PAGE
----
Thursday, August 10, 2017

Not the Business You Are In

Tuesday, August 08, 2017

Lena Dunham: Trying to Get American Airlines Employees Fired Over Private Conversation on Transgenderism

From the Federalist:
This week, famous millennial journaler Lena Dunham was strolling through an airport eavesdropping on a couple of flight attendants. There she was, just a right-thinking individual with fluency in approved language and a desire for a kind and compassionate society, when she heard a conversation that violated her sense of an ideal society.

Then, as any individual principally interested in kindness and empathy would do, she reported the flight attendants’ conversation to their bosses at American Airlines.

Then, filled once more with the compassion and humility that are her hallmarks, Dunham broadcast this conversation, and her reporting of it, to her millions of social media followers. American Airlines is reportedly looking into it.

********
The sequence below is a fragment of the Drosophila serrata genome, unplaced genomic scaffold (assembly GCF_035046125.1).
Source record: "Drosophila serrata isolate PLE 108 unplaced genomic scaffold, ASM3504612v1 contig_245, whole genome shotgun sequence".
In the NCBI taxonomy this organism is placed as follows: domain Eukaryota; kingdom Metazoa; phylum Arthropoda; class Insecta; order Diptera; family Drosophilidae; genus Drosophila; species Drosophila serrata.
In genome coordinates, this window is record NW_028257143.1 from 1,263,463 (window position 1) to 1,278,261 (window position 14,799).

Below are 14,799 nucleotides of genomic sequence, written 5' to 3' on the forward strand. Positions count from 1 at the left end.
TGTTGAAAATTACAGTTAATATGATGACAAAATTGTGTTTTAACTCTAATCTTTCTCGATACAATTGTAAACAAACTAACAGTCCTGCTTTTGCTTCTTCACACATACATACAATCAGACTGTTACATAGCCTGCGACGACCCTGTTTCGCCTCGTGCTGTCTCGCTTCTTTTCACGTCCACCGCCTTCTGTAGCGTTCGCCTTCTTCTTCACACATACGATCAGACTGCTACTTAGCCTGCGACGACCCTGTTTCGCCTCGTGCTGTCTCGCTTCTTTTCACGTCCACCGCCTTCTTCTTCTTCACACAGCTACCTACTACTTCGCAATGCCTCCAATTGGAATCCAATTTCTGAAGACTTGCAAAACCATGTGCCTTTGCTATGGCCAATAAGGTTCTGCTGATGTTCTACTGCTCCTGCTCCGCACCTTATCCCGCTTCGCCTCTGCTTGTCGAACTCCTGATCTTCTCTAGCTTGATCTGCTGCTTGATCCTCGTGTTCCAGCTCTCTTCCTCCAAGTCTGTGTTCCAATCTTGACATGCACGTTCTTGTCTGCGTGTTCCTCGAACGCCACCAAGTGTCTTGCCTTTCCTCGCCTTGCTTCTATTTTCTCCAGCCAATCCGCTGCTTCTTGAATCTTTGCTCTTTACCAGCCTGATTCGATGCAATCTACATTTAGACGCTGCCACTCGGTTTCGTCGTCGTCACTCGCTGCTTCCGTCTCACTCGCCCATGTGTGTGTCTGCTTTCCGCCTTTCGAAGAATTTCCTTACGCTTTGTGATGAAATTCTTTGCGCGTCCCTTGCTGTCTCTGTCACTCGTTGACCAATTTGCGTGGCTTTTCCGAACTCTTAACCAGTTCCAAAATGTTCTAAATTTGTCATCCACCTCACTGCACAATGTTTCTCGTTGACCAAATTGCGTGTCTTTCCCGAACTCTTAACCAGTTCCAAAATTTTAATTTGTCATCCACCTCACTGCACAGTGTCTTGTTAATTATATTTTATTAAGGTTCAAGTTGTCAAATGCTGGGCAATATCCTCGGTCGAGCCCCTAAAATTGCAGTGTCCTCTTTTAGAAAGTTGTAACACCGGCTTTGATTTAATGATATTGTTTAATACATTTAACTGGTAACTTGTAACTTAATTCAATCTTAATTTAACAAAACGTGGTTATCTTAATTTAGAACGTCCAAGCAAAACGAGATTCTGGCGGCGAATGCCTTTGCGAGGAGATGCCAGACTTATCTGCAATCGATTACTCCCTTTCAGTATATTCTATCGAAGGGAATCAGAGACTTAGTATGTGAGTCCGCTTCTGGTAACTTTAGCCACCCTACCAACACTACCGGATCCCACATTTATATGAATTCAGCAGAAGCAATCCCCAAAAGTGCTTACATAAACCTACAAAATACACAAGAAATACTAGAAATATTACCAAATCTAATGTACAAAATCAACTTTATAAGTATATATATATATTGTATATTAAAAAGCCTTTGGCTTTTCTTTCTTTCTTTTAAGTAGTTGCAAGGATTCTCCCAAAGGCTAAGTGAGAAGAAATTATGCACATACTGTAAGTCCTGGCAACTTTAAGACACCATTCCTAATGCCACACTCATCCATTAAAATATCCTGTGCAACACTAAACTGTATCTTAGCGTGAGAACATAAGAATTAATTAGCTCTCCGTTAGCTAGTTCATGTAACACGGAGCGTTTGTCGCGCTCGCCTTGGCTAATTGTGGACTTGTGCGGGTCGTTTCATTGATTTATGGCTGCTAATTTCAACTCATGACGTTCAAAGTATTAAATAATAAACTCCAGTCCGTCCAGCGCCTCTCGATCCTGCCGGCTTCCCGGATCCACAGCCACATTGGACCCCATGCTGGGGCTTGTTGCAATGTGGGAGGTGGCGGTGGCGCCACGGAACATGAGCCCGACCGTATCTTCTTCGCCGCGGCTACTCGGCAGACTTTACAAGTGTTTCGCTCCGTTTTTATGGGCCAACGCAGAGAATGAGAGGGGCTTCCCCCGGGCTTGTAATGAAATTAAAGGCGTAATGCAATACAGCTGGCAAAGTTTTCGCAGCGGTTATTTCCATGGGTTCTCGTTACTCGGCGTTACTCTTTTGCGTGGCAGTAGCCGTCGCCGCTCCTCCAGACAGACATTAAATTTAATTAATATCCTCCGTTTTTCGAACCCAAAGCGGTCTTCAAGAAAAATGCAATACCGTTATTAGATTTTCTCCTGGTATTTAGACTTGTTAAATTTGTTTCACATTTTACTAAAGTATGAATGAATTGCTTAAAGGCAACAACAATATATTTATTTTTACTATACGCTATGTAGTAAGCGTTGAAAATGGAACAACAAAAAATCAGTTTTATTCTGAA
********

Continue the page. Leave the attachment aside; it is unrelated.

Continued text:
Because how, pray tell, could the world be a good place if middle-class flight attendants are allowed to talk to their friends at work in any way that gives this rich, famous public emoter a sad? What have we become, as a country, if millionaire, private-school progeny of Brooklyn art-scene families can’t have their exact conception of acceptable conversation reflected back to them during every minute of a flight delay?

Here’s What Lena Dunham Had a Fit About This Time

Hearing this conversation, Dunham wrote, was the “worst part” of her night.

This is the conversation Dunham alleges she heard. They were “talking about how trans kids are a trend they’d never accept a trans child and transness is gross.”
The author, Mary Katharine Ham, goes on to observe that: